Islamic Studies Arab Spring
by
Martin Bunton
  • LAST MODIFIED: 30 August 2016
  • DOI: 10.1093/obo/9780195390155-0131

Introduction

Over the course of 2011, the authoritarian order of the Middle East was shaken by waves of protest that swept across the region. Often referred to as the Arab Spring, millions of people took to the streets and public squares to protest economic stagnation and official abuse, nepotism, and extortion. Across national boundaries, and fueled by social media, Arabs united under the rallying cries of dignity, peace, bread, and social justice. By year’s end, however, it was clear that the revolutionary moments in each country confronted their own complex balancing of various interests, as well as stiff resistance from counterrevolutionary forces. Dictators in Tunisia, Egypt, Libya, and Yemen had fallen, but the transitions to a new constitutional order still had a very long way to go. Bahrain forcibly quelled popular protests, while most of the rich Gulf monarchies sought to buy time, showering their populations with subsidies and clamping down on any sign of dissent. In Syria, the regime’s desperate and violent attempt to cling to power pushed the country into a protracted civil war.

Initial Reflections

Although the peaceful uprisings were overtaken by regional violence, it is important to recall the exhilaration captured by the immediate reflections on the dramatic events, when each day suggested new scenarios and trajectories. Dabashi 2012 and Bamyeh 2012 express optimism while also acknowledging the events as open-ended works in progress. Gause 2011 reflects on why academic specialists were caught by surprise, Khouri 2011 weighs the terminology used to describe the events, and Goldstone 2011 and Bayat 2013 draw comparisons with other revolutionary moments.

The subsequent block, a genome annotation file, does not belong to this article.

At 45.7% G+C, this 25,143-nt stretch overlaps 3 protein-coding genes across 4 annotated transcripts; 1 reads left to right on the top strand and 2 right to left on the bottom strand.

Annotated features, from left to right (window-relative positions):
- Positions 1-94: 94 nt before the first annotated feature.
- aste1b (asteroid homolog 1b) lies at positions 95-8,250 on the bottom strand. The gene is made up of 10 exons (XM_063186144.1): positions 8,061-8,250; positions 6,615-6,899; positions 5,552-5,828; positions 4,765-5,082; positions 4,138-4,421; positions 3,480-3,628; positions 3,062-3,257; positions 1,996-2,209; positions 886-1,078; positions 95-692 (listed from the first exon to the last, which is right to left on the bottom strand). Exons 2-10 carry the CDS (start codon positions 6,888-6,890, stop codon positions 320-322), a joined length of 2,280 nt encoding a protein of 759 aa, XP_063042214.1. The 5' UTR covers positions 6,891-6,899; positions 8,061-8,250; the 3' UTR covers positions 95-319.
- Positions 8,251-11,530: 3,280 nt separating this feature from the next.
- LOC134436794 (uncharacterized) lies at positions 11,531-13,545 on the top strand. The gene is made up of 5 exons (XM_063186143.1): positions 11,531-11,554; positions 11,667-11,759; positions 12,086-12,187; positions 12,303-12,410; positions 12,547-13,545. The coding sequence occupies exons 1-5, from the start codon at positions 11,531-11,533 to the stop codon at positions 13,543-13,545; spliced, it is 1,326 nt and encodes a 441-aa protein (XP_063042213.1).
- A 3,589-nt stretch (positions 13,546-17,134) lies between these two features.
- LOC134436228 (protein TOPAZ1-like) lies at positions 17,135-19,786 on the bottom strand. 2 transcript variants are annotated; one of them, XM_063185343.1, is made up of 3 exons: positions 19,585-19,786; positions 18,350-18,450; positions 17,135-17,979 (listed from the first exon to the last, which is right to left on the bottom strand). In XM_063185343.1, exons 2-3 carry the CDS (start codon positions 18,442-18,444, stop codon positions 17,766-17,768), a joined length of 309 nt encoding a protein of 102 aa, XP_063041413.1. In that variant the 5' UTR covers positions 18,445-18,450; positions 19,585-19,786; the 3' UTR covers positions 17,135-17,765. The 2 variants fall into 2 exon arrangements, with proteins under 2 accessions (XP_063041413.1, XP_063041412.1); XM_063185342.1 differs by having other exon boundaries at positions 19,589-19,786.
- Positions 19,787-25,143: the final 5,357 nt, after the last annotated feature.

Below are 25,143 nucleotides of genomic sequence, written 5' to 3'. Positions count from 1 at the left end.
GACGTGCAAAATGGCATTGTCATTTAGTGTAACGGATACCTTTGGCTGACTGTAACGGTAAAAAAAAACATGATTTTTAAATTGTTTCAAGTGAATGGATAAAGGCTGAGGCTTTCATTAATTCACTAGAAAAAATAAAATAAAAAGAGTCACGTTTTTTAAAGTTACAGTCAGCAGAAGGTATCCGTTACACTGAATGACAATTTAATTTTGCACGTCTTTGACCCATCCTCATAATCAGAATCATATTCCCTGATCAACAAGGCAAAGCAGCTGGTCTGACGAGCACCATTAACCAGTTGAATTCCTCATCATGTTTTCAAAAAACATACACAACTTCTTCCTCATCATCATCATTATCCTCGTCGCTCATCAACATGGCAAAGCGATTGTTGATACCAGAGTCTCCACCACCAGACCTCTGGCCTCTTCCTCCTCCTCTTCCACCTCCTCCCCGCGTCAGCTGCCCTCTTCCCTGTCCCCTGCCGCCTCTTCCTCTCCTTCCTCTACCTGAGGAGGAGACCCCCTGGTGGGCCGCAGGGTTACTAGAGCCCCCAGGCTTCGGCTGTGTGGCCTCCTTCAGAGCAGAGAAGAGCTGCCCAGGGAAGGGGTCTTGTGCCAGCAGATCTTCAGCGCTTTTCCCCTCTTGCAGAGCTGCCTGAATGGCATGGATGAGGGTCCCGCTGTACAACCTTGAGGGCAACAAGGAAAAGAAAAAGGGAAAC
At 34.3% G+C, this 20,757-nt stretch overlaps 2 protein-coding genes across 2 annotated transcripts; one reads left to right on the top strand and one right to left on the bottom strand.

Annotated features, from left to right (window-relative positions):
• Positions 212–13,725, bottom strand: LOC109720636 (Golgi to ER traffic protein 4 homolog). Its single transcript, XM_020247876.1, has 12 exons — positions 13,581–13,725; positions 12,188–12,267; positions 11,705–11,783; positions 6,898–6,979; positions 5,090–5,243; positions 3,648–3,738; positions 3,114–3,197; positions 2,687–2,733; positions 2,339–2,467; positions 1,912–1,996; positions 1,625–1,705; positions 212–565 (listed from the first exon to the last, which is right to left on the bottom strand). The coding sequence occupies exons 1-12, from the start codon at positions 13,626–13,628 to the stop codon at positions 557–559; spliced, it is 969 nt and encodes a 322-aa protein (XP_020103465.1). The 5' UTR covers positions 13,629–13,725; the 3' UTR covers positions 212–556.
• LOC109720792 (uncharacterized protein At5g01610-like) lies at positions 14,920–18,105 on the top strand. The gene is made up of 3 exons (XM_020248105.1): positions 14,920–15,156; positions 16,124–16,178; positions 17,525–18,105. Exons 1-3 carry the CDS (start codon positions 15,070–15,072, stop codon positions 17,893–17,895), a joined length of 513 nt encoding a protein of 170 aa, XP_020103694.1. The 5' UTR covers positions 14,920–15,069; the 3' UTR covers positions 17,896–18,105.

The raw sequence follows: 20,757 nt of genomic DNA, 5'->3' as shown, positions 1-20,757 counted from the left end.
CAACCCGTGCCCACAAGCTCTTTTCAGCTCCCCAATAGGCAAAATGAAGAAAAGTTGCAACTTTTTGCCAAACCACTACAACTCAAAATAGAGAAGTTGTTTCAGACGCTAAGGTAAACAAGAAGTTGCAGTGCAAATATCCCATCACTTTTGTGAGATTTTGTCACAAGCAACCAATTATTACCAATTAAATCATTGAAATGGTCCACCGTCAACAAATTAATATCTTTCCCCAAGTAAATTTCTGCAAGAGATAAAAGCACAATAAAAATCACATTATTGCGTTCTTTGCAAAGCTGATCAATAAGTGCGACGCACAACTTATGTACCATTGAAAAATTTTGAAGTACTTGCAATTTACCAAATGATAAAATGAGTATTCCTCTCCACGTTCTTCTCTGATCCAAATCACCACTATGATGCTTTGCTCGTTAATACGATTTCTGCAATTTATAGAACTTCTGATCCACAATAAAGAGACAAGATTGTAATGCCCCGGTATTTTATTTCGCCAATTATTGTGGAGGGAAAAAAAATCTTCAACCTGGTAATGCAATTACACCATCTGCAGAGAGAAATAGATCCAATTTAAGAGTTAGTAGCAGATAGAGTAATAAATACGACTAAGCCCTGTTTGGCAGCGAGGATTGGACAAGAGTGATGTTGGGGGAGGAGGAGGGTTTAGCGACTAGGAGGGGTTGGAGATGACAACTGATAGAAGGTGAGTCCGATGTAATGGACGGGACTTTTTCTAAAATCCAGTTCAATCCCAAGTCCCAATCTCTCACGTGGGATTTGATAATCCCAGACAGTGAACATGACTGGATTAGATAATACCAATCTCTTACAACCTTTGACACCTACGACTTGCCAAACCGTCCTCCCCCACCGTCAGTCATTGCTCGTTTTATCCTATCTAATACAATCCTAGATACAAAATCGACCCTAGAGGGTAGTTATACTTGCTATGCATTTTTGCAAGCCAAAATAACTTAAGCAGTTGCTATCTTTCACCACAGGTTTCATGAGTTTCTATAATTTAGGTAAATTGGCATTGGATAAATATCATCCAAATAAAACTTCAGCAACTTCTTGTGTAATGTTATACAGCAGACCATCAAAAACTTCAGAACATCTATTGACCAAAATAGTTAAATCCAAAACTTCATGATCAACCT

General Overviews

The growing literature on the Arab Spring reveals a wide range of analysis, much of which necessarily focuses on specific factors in individual countries. Comprehensive overviews of the Arab Spring offer opportunities to draw connections and engage in comparative analysis, and thus can be a useful place to start.

Newspapers and Online Forums

Throughout the Arab Spring, the Internet has been the first port of call for most observers: the websites of newspapers such as The Guardian and The Economist deliver well-informed reports from the field as well as helpful interactive media; Middle East Research and Information Project provides independent analysis of key developments; organizations such as International Crisis Group (Middle East & North Africa) and the Carnegie Middle East Center, based in Beirut, Lebanon, provide insightful analyses by top researchers in the field; and openDemocracy, Bidayat Magazine, Jadaliyya, and Al Jazeera provide articles in Arabic as well as English.

Books

In the ever-expanding number of published texts that provide an overview of the revolutionary wave of protests, some of the early texts remain very useful: Brynen, et al. 2012; Filiu 2011; Gelvin 2012; Noueihed and Warren 2012; and Lynch 2012 provide immediate but thoughtful and clear explanations of the revolutionary events. More-recent work on the challenges of the transitions includes Brownlee, et al. 2015.